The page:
Is it a Fairy Tale?

The conceptual model of physical “reality” articulated by modern scientific medicine is powerful and compelling. It appeals to our naïve experience of living in, and learning to manipulate, a mechanistic physical world that submits to our control according to fixed “laws of nature.” The ideas of scientific medicine are deeply satisfying to many, especially relative to their fear of suffering and/or untimely demise. Yet, we KNOW from our experience that the universe is not entirely physical and mechanistic, especially the universe of human experience. [My essay on the Sengai Scroll discusses the limitations of physical models of “reality” relative to the clinical practice of Chinese medicine.]

Each individual is a complex transducer between physical and spiritual “realities.” Physical and spiritual factors influence each other in myriad ways. The study of that relationship lay at the core of the classic text Lingshu (The Spiritual Pivot); the title refers to the deepest link between an individuated spirit and its physical embodiment. Lingshu and Suwen (Simple Questions) together comprise the fundamental Chinese medical classic Neijing (Inner Classic). My practice of Chinese medicine and the story of healing discussed on this site are primarily based on Neijing, as I’ve learned the key principles from Jeffrey Yuen.

I find the story inspired by my practice of classical Chinese medicine compelling, even when it differs dramatically from the more widely held scientific story about the “physical realities” of life. Yet, I’m also clear that it’s just my STORY.

From my classical Chinese perspective, modern (western) medicine focuses on:

  • descriptions of the physical nature of disease
  • the search for the proximal and precipitating cause
  • dramatic rescues through (externally) controlling a “broken” body

In contrast, classical Chinese medicine focuses on:

  • descriptions of the individual’s experience of disease
  • the search for multiple contributing causes, both external and internal
  • finding ways to stimulate and facilitate the embodied spirit to realize its natural potential to heal

The CCM Story, based on the Neijing (Inner Classic), Consists of a Few Key Principles:

  • The apparent decline of aging is due to accumulations that block the free expression of an individual’s vitality.
  • Those accumulations primarily consist of external and internal pathogenic factors, which have been suspended and stored in the body:
    • External pathogenic factors arise from the individual’s failure to adapt and effectively respond to changes presented by the environment. Neijing refers to this as “perverse wind.”
    • Internal pathogenic factors consist of the individual’s failure to resolve emotional conflicts.
  • Unresolved pathogenic factors stagnate, and thereby impede the free flow of vital physiological function (qi) and blood.
  • When the embodied spirit is no longer willing or able to suspend unresolved pathogenic factors, they are overtly expressed in symptoms or signs of disease.
  • True healing comes from the inside, and is available to ANYONE (regardless of disease manifestation) who resolves previously suspended pathogenic factors. That resolution generally involves both transformation and release or expulsion of previously accumulated pathogenic factors.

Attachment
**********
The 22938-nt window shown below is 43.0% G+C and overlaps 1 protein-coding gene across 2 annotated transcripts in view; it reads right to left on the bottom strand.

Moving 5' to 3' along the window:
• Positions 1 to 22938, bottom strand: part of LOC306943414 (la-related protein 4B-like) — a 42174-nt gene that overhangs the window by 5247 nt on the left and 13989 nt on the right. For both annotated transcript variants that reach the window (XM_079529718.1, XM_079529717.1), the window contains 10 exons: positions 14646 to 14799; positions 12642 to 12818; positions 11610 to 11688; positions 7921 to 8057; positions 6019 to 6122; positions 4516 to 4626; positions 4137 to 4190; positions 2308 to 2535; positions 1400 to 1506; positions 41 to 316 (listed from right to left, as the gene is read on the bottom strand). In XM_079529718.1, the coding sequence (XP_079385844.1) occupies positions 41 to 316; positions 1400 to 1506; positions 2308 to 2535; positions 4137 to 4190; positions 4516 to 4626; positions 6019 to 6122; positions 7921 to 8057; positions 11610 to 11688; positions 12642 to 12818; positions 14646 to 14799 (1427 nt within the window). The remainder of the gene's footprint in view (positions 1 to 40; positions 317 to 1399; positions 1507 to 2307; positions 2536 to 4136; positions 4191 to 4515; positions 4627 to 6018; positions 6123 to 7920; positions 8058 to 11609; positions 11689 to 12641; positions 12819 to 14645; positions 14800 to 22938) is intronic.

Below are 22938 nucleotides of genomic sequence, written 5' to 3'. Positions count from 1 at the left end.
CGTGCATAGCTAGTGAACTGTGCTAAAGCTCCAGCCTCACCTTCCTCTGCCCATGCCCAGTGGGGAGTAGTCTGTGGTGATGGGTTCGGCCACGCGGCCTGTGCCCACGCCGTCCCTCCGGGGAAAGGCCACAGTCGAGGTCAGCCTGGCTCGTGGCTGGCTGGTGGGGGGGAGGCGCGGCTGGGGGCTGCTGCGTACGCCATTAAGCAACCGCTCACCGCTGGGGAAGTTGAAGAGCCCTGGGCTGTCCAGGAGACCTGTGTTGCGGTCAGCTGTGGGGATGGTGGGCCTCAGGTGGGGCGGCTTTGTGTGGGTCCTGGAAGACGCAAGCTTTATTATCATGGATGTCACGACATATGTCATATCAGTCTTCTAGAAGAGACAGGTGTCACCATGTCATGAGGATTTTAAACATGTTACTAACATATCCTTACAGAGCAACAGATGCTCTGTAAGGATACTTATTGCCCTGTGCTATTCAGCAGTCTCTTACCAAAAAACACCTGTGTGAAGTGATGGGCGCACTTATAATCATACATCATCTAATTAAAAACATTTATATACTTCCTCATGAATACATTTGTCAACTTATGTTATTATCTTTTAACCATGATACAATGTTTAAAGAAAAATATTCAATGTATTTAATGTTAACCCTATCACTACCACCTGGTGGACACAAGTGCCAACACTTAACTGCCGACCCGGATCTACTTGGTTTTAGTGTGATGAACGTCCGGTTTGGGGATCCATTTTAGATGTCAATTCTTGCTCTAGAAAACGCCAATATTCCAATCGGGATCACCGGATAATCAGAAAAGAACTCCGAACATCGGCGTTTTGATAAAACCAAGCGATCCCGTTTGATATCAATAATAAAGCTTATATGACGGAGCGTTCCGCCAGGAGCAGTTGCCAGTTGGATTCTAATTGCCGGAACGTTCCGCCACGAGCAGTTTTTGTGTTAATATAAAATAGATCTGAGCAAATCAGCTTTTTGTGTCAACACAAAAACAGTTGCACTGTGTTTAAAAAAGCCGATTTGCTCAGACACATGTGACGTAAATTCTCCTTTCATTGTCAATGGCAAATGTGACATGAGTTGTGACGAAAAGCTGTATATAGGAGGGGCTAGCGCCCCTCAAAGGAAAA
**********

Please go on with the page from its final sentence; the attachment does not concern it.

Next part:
• Suppressing or controlling the embodied spirit’s expression of distress doesn’t facilitate healing; those efforts simply displace distress from one place to another.

Which story is true and which is a fairy tale, intended to keep one’s inner child from being frightened in the middle of the night? Who among us knows for sure? While we’re discerning the truth among these stories, I’ll keep sharing mine on this site — its different and hopeful, by asking individuals to take responsibility (physiologically) for their lives. I believe that a free exchange of ideas will help us find truth.

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Comments

  1. Hey Steve,
    Many thanks for the D/D Seminar in Albuquerque, NM, I'm in awe of your years of detective work thus far decoding the, “dance of the Embodied Spirit”, and wish you great success on your budding teaching path!

    I can't help but start exploring this Channel D/D with my patients. Do you consider using the 'looping method' a viable way to drain a Primary Channel? Case Study example:
    left sided knee pain. Using Pulse feedback I determined that the GB channel Jing-Well and Shu-Stream points on the RIGHT balanced the pulse picture the most. The patients pain wasn't active so I couldn't use that as a feedback method; so I used the pulses.
    Then I used the Painful side as the 'Jing' side needling on the GB and LR channels locally and added source points/He-Sea Points. I used Ren 2 & 3 as midline points – 'the bridge'. Then used the right side as the Wei-Qi side. Using the Jing-Well, Shu-Steam, and Sourse points on the GB channel, Plus some sinew channel binding areas on the right, plus Liver 5 (Luo-Pt) as a way to address 'bringing over the stagnation on the left to the right' so it could be released.

    Thanks! Safe Travels to your Homeland! Cheers!

    PS I forgot my login info, and didn't save it in my usual locale for such info. How can I retrieve it?

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